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Welcome to the official site of Takeshi Yasuda.
A masterly thrower who combines Japanese tradition with a very personal attitude to the making of functional ceramics in stoneware, high fired earthenware, and porcelain.
Introduction by David Hamilton:
When I was a young art school student in Bradford I remember a painting tutor commenting when he saw me with a copy of A Farewell to Arms, 'What wouldn't I give to be 18 again and reading Hemingway for the first time.' In this remark lay the promise for me of delights and thrills to come. I feel the same way about the prospect of someone coming to Takeshi Yasuda's work for the first time: the material presence, the way it is thrown and shaped and the sensuality of the formal language are to be physically experienced, handled if possible and then contemplated at leisure.
Takeshi Yasuda is a Japanese potter who was born in Tokyo, Japan in 1943. Yasuda trained at the Daisei-Gama Pottery in Mashiko from 1963 to 1966 and established his first studio there. His early work consisted of ash-glazed stoneware, after which he explored Sancai and Creamware. Most recently Yasuda has been working with celadon-glazed porcelain.
Yasuda settled in Britain in 1973. He has taught at various art schools and universities across the United Kingdom and was Professor of Applied Arts at the University of Ulster. From 2005 until 2010 Yasuda served as Director of the Pottery Workshop in Jingdezhen, China, after which he established his own studio in the Jingdezhen Sculpture Factory.
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Creamware is an English white ware that was most fashionable at the time of the industrial revolution. It was made widely around Stoke-on-Trent by many factories including Wedgwood. Wedgwood marketed their version as Queensware after the patronage of Queen Anne. The white clay body that became available at the time was bisque fired to around 1150deg C and glaze fired to 1050deg C. It was a fashion that did not last very long and soon it was largely forgotten. The term 'Creamware' was coined by the antique trade much later.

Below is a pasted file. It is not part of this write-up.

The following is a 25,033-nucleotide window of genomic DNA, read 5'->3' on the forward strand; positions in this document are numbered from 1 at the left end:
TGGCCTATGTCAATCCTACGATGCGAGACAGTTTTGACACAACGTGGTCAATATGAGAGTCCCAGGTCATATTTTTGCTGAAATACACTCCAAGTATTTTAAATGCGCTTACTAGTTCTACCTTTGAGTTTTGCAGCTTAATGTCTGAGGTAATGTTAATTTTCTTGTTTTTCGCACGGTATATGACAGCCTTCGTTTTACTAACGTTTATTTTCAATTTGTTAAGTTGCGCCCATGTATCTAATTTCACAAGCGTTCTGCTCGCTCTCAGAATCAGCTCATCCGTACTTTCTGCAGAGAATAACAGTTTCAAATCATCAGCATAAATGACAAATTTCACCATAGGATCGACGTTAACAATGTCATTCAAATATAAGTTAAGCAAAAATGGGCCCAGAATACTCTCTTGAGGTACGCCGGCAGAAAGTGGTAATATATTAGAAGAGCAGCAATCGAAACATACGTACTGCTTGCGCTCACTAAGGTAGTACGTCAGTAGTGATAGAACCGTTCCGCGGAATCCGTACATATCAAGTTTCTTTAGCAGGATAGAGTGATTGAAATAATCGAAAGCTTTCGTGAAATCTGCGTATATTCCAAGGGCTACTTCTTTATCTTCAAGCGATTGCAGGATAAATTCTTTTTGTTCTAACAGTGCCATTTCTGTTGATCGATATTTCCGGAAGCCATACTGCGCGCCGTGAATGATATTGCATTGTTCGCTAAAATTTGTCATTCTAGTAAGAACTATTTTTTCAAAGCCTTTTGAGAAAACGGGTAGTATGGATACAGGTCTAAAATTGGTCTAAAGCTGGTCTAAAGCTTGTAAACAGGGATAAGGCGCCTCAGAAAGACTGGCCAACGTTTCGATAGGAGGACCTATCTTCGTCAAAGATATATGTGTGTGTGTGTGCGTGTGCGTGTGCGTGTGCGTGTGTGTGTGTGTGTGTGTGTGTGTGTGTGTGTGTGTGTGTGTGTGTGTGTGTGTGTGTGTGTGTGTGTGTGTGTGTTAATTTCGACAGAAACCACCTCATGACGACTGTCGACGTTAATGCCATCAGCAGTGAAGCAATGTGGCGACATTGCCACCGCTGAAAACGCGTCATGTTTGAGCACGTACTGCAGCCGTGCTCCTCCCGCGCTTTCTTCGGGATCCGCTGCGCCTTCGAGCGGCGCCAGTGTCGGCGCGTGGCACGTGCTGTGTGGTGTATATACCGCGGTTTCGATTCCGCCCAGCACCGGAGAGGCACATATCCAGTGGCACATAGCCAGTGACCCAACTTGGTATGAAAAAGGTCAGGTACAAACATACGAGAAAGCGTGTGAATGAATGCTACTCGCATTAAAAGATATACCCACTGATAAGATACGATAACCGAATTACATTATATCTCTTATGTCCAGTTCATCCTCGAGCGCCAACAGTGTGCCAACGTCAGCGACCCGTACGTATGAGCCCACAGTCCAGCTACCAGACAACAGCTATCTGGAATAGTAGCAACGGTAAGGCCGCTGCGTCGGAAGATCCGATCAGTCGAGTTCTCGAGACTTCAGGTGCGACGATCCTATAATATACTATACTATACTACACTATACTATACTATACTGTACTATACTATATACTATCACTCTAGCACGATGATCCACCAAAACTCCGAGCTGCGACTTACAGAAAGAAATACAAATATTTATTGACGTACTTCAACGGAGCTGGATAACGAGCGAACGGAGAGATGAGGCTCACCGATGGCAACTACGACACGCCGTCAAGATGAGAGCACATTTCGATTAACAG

My creamware used porcelain clay as the body instead of a white earthenware clay to enhance the brilliance of the glaze colour, and was bisque fired to 980deg C for the ease of thick glazing in order to get a mellow juiciness from the glaze. It was then glaze fired to Orton cone 01 to obtain a strength of body.
'Unfolding' series: These forms are collapsed on the wheel, then hung upside down to stretch them back as tehy dry.
'Folding' series: This could also be called 'slumping', like the glass-forming technique. Porcelain deforms quite a lot during the firing. Through the ages all manner of techniques have been employed to stop deforming.
Potters form clay when it is plastic. Clay is plastic when it is mixed with water but then becomes plastic again when heated in the kiln. Ceramic engineers call this quality pyro-plasticity. The 'folding' pieces use this pyro-plasticity for forming. The 'unfolding' pieces use hydro-plasticity. In both cases the Earth's gravity - the deforming force - acts to 'form'.
I nudge the Earth's gravity a little to 'deform' clay just a bit further..
All images on this site (C) 2008 Takeshi Yasuda. All Rights Reserved.